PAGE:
Donald Trump’s comments on “bad hombres” during the third and final presidential debate sparked a flurry of memes and Twitter jokes. It also sent people googling the phrase, which inevitably led them to BadHombres.com.
Unlike NastyWomenGetShitDone.com, a URL Hillary Clinton’s campaign quickly snapped up and redirected to her official site, Bad Hombres doesn’t provide subtle, contemporary commentary on Trump’s characterization of undocumented immigrants living in the U.S. as “drug lords,” nor is it a reflection on the speed with which political gaffes become overplayed jokes in the internet era.
It’s a completely sincere tribute to three of the most iconic outlaws of the Wild West—Billy the Kid, Black Jack Ketchum, and Bill Doolin—that’s been around for well over a decade, and its owner doesn’t want anything to do with the Republican presidential candidate.
Bad Hombres was created in 2000 by Karl Franklin, a 58-year-old Army veteran who lives in Roswell, New Mexico. He sells unique parking signs, license plates, and license plate frames for a living on Etsy and eBay, as well as on his two sites, Clankys and PecosSigns. Bad Hombres is his outpost for his interest in the American West, one that ties directly to his commerce operation.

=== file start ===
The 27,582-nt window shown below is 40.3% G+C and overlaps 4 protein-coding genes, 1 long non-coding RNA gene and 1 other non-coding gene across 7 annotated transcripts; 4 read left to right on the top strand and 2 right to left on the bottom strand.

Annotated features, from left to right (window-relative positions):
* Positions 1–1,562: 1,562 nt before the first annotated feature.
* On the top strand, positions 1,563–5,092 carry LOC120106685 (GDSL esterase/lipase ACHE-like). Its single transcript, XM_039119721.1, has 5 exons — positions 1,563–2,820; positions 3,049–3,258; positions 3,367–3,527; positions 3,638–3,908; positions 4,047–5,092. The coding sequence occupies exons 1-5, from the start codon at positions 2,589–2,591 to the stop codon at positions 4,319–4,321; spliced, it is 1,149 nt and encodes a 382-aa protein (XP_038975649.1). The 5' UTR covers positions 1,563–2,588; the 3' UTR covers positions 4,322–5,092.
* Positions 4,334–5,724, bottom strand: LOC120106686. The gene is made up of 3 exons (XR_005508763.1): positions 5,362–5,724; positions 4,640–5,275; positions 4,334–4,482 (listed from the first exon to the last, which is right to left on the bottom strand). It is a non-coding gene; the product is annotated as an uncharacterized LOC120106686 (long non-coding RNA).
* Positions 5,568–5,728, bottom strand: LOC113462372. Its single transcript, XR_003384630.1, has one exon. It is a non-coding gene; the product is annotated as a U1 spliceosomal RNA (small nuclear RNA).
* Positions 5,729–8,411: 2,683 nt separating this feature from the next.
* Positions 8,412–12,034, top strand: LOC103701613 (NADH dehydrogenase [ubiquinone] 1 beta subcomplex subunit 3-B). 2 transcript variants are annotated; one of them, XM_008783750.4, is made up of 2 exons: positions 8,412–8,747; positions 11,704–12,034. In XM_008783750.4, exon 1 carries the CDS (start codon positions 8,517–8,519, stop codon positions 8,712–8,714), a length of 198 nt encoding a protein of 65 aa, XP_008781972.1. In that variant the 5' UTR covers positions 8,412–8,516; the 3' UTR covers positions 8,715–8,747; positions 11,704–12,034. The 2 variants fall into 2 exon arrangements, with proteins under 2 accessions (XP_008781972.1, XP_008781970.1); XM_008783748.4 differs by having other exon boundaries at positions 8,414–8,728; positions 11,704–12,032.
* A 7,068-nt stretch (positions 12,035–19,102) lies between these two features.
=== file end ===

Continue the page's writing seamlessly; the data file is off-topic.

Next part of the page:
He doesn’t update very often. The note at the top of the site, which states the site is being rebuilt after being compromised, is more than a year old. It’s just that not much has changed since then.
Trump’s mention of “bad hombres,” however, sent an unprecedented number of visitors to the site.
“After Trump mentioned Bad Hombres, holy crap, my site blew up, so much traffic it shut it down,” Franklin told the Daily Dot.
At 9:33pm MT, Bad Hombres was forced offline after receiving 1,043,000 hits within about a 15-minute span. His website host told him that the site’s counter kept resetting every 1 million hits, and that that likely happened at least six times.
Franklin finally got the site back up this morning, and he’s still getting around 5,7000 hits per hour. He also noted that the site received “thousands of hits from Russia last night. Gulp.”
So what does Franklin, a self-described “American patriot” with an affinity for outsiders who operate outside the law, think about Trump’s remarks and his presidential campaign?
“I thought Trump’s comment was a bit racial myself,” he said. “I am not a Trump fan, well I guess you could say I am more of an anti-Trump fan than anything. As he says over and over so eloquently: ‘Wrong.’”